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Stevil Kinevil

Someone once said that all great adventures partially involve a mishap. Or maybe it was me… Just now in that previous sentence… Whatever the case, if this is true, then the tale that follows could possibly be marked as one of the greatest adventures of all time.

“We want to send you on a mountain bike adventure” was what the good people from Mission Workshop had initially told me, and being one who likes both mountain bikes and adventures, I eagerly obliged. As the planning stages made way for the actual act of said adventure, it turned out that we would be engaging in a bike packing trip. I’m no stranger to backpacking, as it was an activity I grew up partaking in with my dad through the wilds of Colorado, nor am I a stranger to riding a mountain bike, but the combination of the two was a new beast indeed. From the planning to the preparation to the execution, I was on foreign soil. At least in this case, perhaps I thought that my own ignorance could benefit me to some degree.

No amount of prior planning could prepare the eight of us for what would come, because as we set forth with an array of slightly out of date maps, and a vague understanding of what lay between our starting point and that which would be our eventual and hopeful finish, we received an unprecedented cosmic spanking.

Plagued with mechanicals, wrong turns, questionable intel, and what we eventually surmised to be a ripple in the space-time continuum, we had periodic bouts of frustration resulting in the occasional need to be separated from the others, putting ourselves in our own virtual timeout corners. For others, therapy was found in streams of bellowed expletives that were so saturated with creative combinations of profanity, it would have made a sailor blush. Just the same, when you find yourself in the middle of nowhere, there aren’t that many people to blame aside from the one wearing the clothes on your back and the shoes on your feet. Undaunted, we continued to press on across the expanses which we originally had hoped held a winding ribbon of rideable trail, but after years of little to no use, forest fires, and nature taking its course, those stretches were far and few between. Never before have I pushed, pulled, and carried my bike as many miles as I did on this trip. With every achievement, be it cresting another seemingly endless ascent, making it through another day with no injuries, or even finding a lost toothbrush deep within the confines of a frame bag, we would be soon be challenged with many more miles of bush whacking, resulting in shredded and bloody legs or swarms of yellow jackets.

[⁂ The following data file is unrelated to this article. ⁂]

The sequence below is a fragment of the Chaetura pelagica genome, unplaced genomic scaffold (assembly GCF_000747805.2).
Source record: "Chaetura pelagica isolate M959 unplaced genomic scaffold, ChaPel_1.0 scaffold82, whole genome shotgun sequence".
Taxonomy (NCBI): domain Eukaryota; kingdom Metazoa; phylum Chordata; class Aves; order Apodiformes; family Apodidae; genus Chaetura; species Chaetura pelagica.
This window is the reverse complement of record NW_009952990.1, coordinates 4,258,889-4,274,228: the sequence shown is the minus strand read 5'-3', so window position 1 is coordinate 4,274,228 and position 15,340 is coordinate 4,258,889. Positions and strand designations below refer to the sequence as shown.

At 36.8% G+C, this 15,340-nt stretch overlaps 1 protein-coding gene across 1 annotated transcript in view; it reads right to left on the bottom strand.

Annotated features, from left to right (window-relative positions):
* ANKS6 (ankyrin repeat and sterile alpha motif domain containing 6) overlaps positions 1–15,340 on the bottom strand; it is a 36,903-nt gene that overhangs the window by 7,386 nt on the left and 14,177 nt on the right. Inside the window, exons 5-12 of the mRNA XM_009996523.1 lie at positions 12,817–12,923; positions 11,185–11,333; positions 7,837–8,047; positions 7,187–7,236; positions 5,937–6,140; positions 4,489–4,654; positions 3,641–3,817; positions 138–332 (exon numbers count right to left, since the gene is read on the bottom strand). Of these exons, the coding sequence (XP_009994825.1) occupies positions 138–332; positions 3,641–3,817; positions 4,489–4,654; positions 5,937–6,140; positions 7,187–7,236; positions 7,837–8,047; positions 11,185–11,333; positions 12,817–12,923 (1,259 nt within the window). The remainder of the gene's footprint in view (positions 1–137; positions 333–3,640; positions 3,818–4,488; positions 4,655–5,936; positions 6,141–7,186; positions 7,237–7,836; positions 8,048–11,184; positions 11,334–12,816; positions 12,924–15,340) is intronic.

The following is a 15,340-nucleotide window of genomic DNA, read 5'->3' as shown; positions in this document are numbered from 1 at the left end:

The highs were indescribable, and the gut wrenching lows were just as profound.

I’m a proponent of listening to the universe, and letting it guide me where it chooses. Working against it can sometimes be akin to removing a splinter in your finger through your elbow, but occasionally, and I mean very occasionally, challenging it can net you some pretty amazing results. Despite the fact that we were headlong into what at times felt like an absolute death march, stealing a moment to sip some water, eat a snack, and take a look around became a ritual of the utmost importance. While we may have been periodically flirting with being hopelessly lost, embracing the fact that it’s still possible in this day and age of GPS, smart phones, and all of the technological high fives the world has to offer, a person can still walk into the woods and disappear gave us the hugely important reminder of one’s scope, and significance on the planet.